Expert explains how reading can cause carsickness

  • 1 Min To Read
  • a year ago

For some people, reading in a moving vehicle is a great way to pass the time. However, for others, it can lead to a bout of motion sickness. According to neuropsychiatrist Dr. Ooha Susmita, this occurs due to a "sensory mismatch" between the systems responsible for balance and spatial orientation. When reading in a moving car, your brain perceives motion through your inner ear, while your eyes focus on a stationary object. This mismatch creates a disruption in the body's normal sense of balance, resulting in symptoms such as nausea, dizziness, sweating, and sometimes, vomiting.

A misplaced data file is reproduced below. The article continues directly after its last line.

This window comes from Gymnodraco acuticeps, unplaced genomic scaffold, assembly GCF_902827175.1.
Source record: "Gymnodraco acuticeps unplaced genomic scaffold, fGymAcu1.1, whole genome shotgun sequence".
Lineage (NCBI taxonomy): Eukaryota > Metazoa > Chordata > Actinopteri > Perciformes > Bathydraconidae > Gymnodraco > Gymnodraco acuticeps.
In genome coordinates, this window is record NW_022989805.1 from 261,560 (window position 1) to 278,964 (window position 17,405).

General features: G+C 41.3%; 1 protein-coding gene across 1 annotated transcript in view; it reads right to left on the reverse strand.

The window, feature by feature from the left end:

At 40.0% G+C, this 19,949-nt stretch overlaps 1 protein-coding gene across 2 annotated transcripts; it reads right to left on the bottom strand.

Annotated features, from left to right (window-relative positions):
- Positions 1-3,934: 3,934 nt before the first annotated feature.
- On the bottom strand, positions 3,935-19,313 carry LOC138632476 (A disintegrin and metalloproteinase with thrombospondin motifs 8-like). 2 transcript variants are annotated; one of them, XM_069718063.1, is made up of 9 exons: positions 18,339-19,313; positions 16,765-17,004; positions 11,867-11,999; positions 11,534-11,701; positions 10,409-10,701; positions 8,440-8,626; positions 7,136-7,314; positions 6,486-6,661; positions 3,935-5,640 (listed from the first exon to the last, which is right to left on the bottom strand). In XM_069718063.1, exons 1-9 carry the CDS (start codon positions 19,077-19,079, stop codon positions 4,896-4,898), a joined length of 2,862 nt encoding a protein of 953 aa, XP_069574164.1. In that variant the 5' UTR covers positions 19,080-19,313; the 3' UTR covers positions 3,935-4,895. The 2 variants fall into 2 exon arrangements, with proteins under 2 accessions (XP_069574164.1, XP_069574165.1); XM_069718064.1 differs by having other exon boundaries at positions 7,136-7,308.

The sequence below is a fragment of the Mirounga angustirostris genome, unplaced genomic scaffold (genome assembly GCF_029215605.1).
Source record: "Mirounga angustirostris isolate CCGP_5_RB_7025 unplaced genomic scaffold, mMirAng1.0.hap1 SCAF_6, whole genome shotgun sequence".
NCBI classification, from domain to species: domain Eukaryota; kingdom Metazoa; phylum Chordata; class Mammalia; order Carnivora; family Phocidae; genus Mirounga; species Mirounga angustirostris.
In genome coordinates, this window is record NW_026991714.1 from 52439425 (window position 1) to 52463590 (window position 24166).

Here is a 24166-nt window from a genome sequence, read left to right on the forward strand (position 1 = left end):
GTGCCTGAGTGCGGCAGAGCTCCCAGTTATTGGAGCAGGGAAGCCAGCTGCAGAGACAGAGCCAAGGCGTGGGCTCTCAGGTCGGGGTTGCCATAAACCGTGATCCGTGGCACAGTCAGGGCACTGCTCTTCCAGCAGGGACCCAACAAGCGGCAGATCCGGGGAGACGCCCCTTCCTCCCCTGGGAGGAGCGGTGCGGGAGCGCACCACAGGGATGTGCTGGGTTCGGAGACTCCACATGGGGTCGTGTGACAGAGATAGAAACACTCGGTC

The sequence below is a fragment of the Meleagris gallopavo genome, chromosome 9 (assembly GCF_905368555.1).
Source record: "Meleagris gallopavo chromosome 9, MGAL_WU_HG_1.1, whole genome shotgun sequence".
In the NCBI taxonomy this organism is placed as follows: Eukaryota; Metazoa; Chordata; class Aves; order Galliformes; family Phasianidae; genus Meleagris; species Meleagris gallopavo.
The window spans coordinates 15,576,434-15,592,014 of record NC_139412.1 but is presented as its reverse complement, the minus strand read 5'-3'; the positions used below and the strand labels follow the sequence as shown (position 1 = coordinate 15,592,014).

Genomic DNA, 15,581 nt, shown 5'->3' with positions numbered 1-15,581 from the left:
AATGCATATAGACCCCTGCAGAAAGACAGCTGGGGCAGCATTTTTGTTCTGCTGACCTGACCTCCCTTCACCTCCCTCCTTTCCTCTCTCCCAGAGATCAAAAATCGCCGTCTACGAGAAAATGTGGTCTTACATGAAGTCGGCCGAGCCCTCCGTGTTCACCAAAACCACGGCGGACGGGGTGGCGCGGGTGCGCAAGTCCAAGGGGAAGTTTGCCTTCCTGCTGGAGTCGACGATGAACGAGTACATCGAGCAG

Reading in a moving car makes the sensory mismatch even worse as it requires focused attention and fine visual tracking. Additionally, your peripheral vision is not perceiving motion, even though your inner ear is feeling the motion of the car. It's important to note that not everyone experiences motion sickness, and sensitivities to these issues vary from person to person.

For those who do experience motion sickness, Dr. Susmita recommends limiting or altogether avoiding reading while in a moving vehicle. While it may be disappointing news for book lovers, it's better to prioritize your comfort and avoid the unpleasant symptoms associated with motion sickness.


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